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J&J $6.5 Billion Momenta Pact Is Year’s Biggest Pharma Deal

(Bloomberg) — Johnson & Johnson agreed to pay $6.5 billion in cash to acquire Momenta Pharmaceuticals Inc., a maker of autoimmune-disease drugs, in the largest pharmaceutical-industry merger this year.

Though the price tag falls short of some of the industry-shifting takeovers of recent years, the deal is the latest sign drug companies are looking for ways to bulk up even as the coronavirus pandemic upends other businesses.

At $52.50 a share, the deal represents a premium of more than 70% to Momenta’s closing price Tuesday of $30.81. The biotechnology company had seen its shares surge 56% this year after encouraging clinical-trial data for its treatment for a rare blood disorder that affects fetuses and newborns. That treatment has received an orphan-drug designation from the U.S. Food and Drug Administration.

Autoimmune diseases have been an area of increasing interest for big drugmakers. Earlier this week, French drugmaker Sanofi agreed to acquire U.S. biotech company Principia Biopharma Inc. for about $3.4 billion. The all-cash deal gives Sanofi treatments for multiple sclerosis and a range of other disorders.

Shares of Momenta rose 69% to $52.06 at 9:33 a.m. in New York, while J&J shares were up 0.3% to $150.47.

Drugmakers weren’t shielded from disruptions caused by the outbreak of Covid-19 in the U.S. early this year. A sharp decline in elective medical procedures helped curb demand for cancer drugs and other high-priced therapies that have become the industry’s main profit engines in recent years.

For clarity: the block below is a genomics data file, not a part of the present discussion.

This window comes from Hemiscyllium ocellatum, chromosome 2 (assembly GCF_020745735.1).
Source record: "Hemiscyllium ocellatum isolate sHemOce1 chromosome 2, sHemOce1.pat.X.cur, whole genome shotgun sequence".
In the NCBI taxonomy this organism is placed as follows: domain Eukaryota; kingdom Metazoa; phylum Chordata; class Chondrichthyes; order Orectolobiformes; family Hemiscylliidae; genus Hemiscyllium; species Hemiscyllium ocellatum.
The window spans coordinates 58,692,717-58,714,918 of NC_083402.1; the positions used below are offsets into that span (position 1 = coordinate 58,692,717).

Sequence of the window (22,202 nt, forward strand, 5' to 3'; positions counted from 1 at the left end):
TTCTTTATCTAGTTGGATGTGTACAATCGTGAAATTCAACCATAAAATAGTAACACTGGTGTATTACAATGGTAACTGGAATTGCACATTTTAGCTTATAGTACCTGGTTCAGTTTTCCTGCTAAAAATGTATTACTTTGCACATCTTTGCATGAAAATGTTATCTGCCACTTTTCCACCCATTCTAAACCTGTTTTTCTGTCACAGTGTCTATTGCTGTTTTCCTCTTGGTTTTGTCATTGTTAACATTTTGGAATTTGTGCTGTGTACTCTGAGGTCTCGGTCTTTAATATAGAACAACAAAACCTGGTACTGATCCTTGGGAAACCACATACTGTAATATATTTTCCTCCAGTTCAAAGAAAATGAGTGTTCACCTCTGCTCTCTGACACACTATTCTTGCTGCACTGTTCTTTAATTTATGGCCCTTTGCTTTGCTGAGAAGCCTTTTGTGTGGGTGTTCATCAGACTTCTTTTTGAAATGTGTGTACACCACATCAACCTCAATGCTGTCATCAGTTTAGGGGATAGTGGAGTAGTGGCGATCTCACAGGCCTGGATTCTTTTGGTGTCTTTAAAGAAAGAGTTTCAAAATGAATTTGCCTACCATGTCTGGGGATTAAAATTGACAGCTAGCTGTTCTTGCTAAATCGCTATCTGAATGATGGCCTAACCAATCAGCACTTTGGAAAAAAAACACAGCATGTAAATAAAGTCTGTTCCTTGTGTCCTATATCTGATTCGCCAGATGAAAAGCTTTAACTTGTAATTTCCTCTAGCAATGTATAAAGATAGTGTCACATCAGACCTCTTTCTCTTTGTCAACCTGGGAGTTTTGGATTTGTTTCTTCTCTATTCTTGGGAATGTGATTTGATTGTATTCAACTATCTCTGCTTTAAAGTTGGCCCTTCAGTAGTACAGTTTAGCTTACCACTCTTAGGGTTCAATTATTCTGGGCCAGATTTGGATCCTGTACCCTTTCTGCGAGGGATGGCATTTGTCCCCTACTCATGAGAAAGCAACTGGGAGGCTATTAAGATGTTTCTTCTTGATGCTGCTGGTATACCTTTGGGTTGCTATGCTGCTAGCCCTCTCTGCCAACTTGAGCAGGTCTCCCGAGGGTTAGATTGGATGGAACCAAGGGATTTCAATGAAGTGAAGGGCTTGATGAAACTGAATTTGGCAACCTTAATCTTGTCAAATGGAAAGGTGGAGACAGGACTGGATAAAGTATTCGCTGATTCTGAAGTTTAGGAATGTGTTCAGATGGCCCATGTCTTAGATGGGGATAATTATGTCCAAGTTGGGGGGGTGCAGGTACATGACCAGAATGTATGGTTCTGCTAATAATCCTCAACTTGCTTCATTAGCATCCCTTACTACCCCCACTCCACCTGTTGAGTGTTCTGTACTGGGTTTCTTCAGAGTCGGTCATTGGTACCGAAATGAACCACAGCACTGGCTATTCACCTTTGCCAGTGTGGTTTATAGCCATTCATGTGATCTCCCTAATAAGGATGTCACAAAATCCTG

However, many pharmaceutical executives indicated during the most recent earnings season that they believe the most serious effects of the pandemic have passed. And investors have been eager to snap up stocks of drugmakers, especially smaller biotech companies that could become takeover targets. The Nasdaq Biotechnology Index has risen 12% this year, compared with a 4.9% gain for the S&P 500, which climbed to a record on Tuesday.

J&J said in a statement that acquiring Momenta would bolster its Janssen Pharmaceutical unit’s leadership in immune-mediated diseases. Momenta said in June that its experimental drug nipocalimab hit its primary goal in a phase 2 trial as a treatment for myasthenia gravis, an autoimmune neuromuscular disorder.

Both J&J and Sanofi are among several health-care giants that have been racing to develop treatments and vaccines for Covid-19. At the same time, however, pharmaceutical companies battling the pandemic have also been looking for opportunities to expand. Gilead Sciences Inc., the maker of virus therapy remdesivir, agreed to pay $4.9 billion to buy cancer-therapy maker Forty Seven Inc. in March.

Shares of some of Momenta’s peers rallied on the news of the deal. Immunovant Inc. jumped 18% in trading before the U.S. market open, and Argenx SE rose as much as 4.9% in Brussels.

Stifel analyst Derek Archila wrote in a note to clients that it is unlikely other bidders will emerge for Momenta.

(Updates stock-price information in fifth paragraph)

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